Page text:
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Urine test spots chlamydia in male teens

Urine ProblemsSep 30, 05

Sexually active male adolescents quite often have the sexually transmitted infection Chlamydia trachomatis but don’t know it. Investigators in California have found that routine urine screening for chlamydia is an effective means of diagnosing these infections in sexually active young men.

In men, chlamydia can lead to inflammation of the urethra and structures of the testes. Men can pass the infection to their female sex partners whose fertility could become compromised, Dr. Kathleen P. Tebb of the University of California, San Francisco and associates note in the October issue of the American Journal of Public Health.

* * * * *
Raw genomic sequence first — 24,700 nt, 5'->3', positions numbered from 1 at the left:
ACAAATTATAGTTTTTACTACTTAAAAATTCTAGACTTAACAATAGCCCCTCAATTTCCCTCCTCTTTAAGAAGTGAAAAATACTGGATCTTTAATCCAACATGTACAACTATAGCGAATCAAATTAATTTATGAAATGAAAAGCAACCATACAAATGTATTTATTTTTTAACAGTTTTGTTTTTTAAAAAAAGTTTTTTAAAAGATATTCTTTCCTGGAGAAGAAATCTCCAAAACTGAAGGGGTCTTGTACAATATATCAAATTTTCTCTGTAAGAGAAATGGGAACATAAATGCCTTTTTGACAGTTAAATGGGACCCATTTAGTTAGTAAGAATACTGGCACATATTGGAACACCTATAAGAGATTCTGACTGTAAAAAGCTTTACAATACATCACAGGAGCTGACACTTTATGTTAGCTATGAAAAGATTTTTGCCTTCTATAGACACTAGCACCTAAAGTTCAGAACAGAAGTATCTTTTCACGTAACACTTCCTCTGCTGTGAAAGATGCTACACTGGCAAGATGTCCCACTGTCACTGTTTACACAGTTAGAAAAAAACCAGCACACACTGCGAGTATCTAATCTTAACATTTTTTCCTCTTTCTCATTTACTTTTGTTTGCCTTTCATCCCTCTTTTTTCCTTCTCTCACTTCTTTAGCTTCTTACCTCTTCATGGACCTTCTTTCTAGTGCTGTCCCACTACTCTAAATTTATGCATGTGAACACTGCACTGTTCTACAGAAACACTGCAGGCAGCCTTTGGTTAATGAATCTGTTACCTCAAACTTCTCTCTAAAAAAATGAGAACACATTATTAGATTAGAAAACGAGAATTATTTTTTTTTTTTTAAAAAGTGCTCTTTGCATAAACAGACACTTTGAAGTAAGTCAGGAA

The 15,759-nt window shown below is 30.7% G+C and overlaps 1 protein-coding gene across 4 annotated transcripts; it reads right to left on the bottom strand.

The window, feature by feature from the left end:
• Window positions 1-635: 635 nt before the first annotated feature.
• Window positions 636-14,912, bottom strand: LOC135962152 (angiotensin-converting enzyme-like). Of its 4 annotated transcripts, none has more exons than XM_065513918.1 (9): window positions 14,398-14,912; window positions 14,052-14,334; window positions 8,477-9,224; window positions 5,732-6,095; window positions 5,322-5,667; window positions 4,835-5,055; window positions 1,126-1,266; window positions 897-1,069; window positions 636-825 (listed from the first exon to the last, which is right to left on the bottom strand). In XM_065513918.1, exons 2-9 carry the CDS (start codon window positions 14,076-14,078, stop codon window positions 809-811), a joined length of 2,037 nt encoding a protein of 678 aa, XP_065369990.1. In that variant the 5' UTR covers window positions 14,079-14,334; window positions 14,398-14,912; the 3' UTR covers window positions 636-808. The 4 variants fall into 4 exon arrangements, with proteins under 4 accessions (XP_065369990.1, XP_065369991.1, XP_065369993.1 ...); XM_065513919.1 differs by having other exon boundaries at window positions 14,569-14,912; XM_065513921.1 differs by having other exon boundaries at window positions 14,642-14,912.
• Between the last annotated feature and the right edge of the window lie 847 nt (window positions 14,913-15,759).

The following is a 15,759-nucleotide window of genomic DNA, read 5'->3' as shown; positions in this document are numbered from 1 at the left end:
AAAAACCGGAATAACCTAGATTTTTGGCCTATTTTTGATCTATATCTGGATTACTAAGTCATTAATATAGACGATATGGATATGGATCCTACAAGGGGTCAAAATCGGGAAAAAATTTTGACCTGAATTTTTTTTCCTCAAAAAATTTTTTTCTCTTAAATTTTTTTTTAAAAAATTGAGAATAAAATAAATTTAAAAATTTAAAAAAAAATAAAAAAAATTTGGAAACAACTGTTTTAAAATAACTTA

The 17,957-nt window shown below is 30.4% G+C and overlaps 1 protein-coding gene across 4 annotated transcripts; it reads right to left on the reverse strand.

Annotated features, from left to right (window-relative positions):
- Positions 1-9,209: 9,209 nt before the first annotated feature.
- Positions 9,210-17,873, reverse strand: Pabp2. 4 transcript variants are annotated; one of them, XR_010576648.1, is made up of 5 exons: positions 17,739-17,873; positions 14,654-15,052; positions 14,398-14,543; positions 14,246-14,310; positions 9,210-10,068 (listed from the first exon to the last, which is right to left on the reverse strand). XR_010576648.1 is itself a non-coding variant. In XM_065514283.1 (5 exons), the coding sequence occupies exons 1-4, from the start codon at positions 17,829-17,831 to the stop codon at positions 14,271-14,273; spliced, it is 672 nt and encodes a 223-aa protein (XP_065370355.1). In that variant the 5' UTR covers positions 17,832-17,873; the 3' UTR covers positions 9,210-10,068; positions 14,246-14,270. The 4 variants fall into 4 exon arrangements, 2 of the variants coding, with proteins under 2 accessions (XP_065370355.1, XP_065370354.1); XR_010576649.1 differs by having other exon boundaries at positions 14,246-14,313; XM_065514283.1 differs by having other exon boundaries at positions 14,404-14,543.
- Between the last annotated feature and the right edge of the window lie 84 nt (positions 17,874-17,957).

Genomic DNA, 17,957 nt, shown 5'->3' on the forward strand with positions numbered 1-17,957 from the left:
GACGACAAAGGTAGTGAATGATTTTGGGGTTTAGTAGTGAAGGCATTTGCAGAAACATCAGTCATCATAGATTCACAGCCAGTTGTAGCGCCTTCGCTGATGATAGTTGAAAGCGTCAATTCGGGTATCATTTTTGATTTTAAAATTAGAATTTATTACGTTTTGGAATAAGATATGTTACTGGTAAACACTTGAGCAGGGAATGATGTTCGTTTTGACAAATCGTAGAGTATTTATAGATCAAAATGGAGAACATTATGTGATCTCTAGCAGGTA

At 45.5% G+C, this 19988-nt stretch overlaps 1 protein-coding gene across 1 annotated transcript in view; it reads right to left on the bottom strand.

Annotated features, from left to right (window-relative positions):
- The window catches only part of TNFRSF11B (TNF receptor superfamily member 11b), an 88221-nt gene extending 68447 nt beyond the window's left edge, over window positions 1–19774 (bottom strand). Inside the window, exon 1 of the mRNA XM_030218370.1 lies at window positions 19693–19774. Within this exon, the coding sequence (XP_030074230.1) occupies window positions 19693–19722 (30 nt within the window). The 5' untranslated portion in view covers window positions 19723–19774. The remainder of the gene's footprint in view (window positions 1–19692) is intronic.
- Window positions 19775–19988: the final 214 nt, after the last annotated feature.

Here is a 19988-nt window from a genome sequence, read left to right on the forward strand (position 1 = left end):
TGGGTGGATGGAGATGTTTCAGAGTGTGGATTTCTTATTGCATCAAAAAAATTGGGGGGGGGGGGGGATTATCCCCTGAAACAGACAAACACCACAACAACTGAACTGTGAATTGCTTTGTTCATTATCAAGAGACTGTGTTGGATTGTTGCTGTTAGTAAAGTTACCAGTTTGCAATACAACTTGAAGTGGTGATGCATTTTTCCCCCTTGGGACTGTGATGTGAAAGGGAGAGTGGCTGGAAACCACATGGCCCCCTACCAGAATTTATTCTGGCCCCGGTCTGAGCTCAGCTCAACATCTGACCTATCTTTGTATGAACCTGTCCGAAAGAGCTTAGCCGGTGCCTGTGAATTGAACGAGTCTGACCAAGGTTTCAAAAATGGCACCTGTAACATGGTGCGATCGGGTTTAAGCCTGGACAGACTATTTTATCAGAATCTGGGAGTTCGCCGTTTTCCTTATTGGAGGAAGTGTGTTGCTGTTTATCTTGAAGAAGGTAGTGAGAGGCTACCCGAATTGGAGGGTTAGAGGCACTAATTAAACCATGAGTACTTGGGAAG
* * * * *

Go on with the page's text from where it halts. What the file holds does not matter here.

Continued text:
They therefore determined the effectiveness of screening sexually active 14- to 18-year-old males scheduled for routine health maintenance visits at ten clinics of a large HMO between 2001 and 2002. Five of the clinics were assigned to test urine specimens for chlamydia.

There were 1088 teens who visited the five intervention clinics and 1134 who visited the five “control” clinics, which did not routinely screen for chlamydia.

The proportion of subjects screened in the intervention clinics rose from 2.6 percent at the start of the study to 48.5 percent after about 18 months. In the control clinics, corresponding screening rates rose from 7.0 percent to 9.1 percent.

The researchers report that, overall, 3.8 percent of the teens who were screened were found to be infected with chlamydia.

The screening program, they conclude, “was effective in identifying a treatable condition with a moderate level of prevalence and morbidity via an accurate, acceptable, and feasible screening mechanism in a busy community clinic setting.”

SOURCE: American Journal of Public Health, October 2005.

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